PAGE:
When Your Brain Betrays You

Learning you have an impaired brain is like hitting bottom, violently, on both sides of a see-saw simultaneously. On one hand there’s finally an explanation for your breakdown. But on the other, the explanation is your brain is diseased, just a polite way of saying you’re insane.

A sense of betrayal surely comes with every disease. Your body, your unique way to participate in life, your heretofore reliable, if sometimes balky body, suddenly and without pity turns on you and won’t function. Or worse, it means to kill you. The more perilous the disease the more serious the betrayal. With betrayal comes uncertainty. Can you rely on you infirm body?

How much more devastating is the betrayal when the organ that’s double-crossed you is your brain? The source of all your thoughts, knowledge, memory, experience, involuntary actions, simple reactions, and complex planning, it’s all happening upstairs between your ears. Your brain tells you what’s safe, dangerous, possible, fantasy. It defines you.

When your brain betrays you, you don’t know it because you can’t conceive that the organ you use to make sense of everything you encounter is itself the problem. You don’t anticipate that your brain can betray you. Only once safely sober can you see the crazy things you did in obsession’s sway and take the diagnosis of drug-induced insanity seriously. As you begin to allow there might be some truth to what rehab or AA’s Big Book says, the mind reels. You muddle through uncharted territory trying to determine which thoughts you can and can’t trust. As the mind teeter-totters, so does your mood. One moment you’re convinced you’re sane. The next you’re sure you’re plumb crazy. Which is right? And how would you know?

Learning about the addict mind is tricky when you’re still under its influence. Sobriety can lift the cloud of denial, furnish an opportunity to consider there is such a thing as an addict brain and much harder, that your picture appears in the dictionary next to its definition. Still, the insanity doesn’t simply disappear. Thus, it’s necessary to learn to defend yourself from your brain.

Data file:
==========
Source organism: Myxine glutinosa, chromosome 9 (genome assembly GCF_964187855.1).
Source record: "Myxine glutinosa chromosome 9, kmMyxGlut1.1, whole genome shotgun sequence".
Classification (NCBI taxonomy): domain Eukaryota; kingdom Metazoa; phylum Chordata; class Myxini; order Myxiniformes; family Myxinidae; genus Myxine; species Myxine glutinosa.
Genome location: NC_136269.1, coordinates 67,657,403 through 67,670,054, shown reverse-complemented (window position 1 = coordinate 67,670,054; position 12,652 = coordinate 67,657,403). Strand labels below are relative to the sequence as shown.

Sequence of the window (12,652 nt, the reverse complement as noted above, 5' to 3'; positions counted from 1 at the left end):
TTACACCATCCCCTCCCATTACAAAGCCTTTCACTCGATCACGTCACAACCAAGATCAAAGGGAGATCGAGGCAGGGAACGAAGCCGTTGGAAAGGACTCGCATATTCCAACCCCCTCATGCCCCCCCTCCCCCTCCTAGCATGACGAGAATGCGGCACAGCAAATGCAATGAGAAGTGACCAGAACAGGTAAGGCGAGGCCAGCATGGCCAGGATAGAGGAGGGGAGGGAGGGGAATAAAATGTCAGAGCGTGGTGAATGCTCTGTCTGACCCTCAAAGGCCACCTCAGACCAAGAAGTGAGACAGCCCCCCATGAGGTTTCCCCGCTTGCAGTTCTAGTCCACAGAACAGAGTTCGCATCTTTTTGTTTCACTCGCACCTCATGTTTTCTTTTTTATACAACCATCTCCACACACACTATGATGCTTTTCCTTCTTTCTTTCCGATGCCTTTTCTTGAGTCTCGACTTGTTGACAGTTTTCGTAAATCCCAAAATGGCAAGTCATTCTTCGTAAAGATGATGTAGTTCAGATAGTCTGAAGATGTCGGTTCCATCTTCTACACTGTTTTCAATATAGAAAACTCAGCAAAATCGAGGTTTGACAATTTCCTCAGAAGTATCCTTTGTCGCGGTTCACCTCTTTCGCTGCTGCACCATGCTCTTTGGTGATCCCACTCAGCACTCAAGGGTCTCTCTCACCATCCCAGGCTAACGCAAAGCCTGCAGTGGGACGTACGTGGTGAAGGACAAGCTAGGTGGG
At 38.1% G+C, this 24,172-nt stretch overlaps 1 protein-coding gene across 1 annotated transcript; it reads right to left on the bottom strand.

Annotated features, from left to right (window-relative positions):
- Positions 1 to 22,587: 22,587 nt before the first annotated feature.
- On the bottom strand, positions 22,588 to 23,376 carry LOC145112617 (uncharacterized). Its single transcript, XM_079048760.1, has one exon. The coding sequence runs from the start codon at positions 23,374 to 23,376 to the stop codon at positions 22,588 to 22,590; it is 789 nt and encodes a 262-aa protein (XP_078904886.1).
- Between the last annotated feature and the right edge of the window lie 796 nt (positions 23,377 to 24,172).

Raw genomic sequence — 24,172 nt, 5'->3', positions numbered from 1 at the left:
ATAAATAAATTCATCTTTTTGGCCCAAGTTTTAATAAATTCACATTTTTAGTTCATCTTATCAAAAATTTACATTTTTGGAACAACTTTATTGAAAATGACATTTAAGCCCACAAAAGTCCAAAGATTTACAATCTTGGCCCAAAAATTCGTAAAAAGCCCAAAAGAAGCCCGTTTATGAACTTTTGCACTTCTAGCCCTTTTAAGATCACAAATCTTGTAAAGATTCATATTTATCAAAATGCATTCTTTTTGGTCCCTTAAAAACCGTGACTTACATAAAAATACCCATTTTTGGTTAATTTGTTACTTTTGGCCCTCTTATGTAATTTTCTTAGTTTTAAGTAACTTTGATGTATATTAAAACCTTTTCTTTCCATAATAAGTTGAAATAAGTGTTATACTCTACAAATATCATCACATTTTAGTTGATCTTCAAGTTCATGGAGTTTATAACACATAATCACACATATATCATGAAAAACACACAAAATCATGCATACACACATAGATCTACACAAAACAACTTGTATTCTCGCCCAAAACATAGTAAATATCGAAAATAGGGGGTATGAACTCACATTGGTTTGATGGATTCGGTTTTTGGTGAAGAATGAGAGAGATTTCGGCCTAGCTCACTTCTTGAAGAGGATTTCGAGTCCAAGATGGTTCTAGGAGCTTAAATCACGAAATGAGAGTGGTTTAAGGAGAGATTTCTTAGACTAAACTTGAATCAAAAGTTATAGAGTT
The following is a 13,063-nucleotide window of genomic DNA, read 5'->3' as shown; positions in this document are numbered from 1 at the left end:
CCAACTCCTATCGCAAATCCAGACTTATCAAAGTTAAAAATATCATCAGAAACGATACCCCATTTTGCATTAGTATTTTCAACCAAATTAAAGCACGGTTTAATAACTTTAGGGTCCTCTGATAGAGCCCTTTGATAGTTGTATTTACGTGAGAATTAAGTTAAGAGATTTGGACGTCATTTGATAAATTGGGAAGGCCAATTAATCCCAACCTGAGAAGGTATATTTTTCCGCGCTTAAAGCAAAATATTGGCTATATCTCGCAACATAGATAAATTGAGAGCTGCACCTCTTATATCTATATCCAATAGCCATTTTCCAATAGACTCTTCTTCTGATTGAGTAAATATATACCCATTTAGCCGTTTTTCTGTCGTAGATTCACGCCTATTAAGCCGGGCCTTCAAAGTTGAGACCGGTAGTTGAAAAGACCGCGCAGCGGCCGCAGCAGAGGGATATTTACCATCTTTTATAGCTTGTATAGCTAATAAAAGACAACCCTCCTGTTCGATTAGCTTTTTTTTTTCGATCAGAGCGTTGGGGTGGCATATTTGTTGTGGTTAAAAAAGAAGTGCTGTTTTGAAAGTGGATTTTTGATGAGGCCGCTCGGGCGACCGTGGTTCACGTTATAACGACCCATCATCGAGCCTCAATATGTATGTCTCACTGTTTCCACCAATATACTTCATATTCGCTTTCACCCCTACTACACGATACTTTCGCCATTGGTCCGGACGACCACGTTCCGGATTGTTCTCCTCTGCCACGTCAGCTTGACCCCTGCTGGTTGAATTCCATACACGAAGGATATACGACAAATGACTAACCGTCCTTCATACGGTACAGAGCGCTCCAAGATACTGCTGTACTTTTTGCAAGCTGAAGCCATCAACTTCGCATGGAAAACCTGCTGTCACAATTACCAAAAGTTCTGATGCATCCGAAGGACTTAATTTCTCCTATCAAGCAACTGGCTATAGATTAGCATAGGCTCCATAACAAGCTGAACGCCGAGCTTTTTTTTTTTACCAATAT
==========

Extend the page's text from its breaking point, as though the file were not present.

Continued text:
The most important lesson may be that “the Disease” isn’t rational. It isn’t something you can think your way out of. Addicts under the influence can’t see the personality changes resulting from their irrationality, one of the key insights of AA’s founders. As the Big Book puts it: “(T)he … alcoholic will be absolutely unable to stop drinking on the basis of self-knowledge. This is a point we wish to emphasize and re-emphasize, to smash home upon our alcoholic readers as it has been revealed to us out of bitter experience.” Appetite overcomes intention time and time again. Obsession trumps reason.

So addicts have to learn they have a disease which renders them irrational. That doesn’t mean rationality is irrelevant. Sober addicts have to build rational defenses against addiction, retraining their minds to give up the belief that drugs or alcohol are their solution and replacing it with an understanding that they’re a fatal threat. Rehab told me that this mind retraining was akin to changing your dominant hand: if you’re right-handed, you could learn to use your left hand instead, but it takes conscious and conscientious thought and action to make this switch and it’s all too easy in moments of stress or powerful emotion to fall back on using the right hand. That’s why relapse is so common. Practice over time help makes it more natural to use your left hand, but you always have to be prepared for the right hand re-asserting its dominance.

But since addiction is played out largely in the brain’s emotional centers, intellectual acceptance of the disease, though necessary, isn’t sufficient. Stable, long-term sobriety requires both intellectual and emotional acceptance.

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